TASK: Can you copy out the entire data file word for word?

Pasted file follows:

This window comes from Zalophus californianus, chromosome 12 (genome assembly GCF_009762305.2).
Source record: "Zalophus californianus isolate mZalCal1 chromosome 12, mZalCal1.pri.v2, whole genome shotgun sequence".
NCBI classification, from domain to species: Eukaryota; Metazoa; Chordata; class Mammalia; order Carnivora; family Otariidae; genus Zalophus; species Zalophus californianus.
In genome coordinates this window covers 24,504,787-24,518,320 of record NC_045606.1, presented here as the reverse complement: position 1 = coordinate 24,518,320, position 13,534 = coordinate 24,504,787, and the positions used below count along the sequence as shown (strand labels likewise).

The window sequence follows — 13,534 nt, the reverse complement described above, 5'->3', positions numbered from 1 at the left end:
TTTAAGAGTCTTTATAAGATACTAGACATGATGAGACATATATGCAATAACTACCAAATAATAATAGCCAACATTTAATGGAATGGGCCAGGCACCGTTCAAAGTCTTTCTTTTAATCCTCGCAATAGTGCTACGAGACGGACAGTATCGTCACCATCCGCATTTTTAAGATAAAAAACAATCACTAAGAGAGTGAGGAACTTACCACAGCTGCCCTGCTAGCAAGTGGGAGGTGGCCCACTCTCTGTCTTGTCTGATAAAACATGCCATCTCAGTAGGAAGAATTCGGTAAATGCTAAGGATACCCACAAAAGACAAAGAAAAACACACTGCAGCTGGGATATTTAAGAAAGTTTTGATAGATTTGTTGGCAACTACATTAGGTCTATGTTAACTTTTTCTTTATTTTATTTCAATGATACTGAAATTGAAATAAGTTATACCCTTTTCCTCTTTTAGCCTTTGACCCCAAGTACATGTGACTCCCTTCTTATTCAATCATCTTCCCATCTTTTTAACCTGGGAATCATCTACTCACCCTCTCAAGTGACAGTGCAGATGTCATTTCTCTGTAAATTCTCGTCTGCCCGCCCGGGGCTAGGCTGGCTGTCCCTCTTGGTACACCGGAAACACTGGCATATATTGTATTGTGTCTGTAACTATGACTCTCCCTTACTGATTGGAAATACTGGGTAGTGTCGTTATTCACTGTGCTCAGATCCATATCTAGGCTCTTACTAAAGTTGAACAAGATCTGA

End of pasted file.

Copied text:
This window comes from Zalophus californianus, chromosome 12 (genome assembly GCF_009762305.2).
Source record: "Zalophus californianus isolate mZalCal1 chromosome 12, mZalCal1.pri.v2, whole genome shotgun sequence".
NCBI classification, from domain to species: Eukaryota; Metazoa; Chordata; class Mammalia; order Carnivora; family Otariidae; genus Zalophus; species Zalophus californianus.
In genome coordinates this window covers 24,504,787-24,518,320 of record NC_045606.1, presented here as the reverse complement: position 1 = coordinate 24,518,320, position 13,534 = coordinate 24,504,787, and the positions used below count along the sequence as shown (strand labels likewise).

The window sequence follows — 13,534 nt, the reverse complement described above, 5'->3', positions numbered from 1 at the left end:
TTTAAGAGTCTTTATAAGATACTAGACATGATGAGACATATATGCAATAACTACCAAATAATAATAGCCAACATTTAATGGAATGGGCCAGGCACCGTTCAAAGTCTTTCTTTTAATCCTCGCAATAGTGCTACGAGACGGACAGTATCGTCACCATCCGCATTTTTAAGATAAAAAACAATCACTAAGAGAGTGAGGAACTTACCACAGCTGCCCTGCTAGCAAGTGGGAGGTGGCCCACTCTCTGTCTTGTCTGATAAAACATGCCATCTCAGTAGGAAGAATTCGGTAAATGCTAAGGATACCCACAAAAGACAAAGAAAAACACACTGCAGCTGGGATATTTAAGAAAGTTTTGATAGATTTGTTGGCAACTACATTAGGTCTATGTTAACTTTTTCTTTATTTTATTTCAATGATACTGAAATTGAAATAAGTTATACCCTTTTCCTCTTTTAGCCTTTGACCCCAAGTACATGTGACTCCCTTCTTATTCAATCATCTTCCCATCTTTTTAACCTGGGAATCATCTACTCACCCTCTCAAGTGACAGTGCAGATGTCATTTCTCTGTAAATTCTCGTCTGCCCGCCCGGGGCTAGGCTGGCTGTCCCTCTTGGTACACCGGAAACACTGGCATATATTGTATTGTGTCTGTAACTATGACTCTCCCTTACTGATTGGAAATACTGGGTAGTGTCGTTATTCACTGTGCTCAGATCCATATCTAGGCTCTTACTAAAGTTGAACAAGATCTGA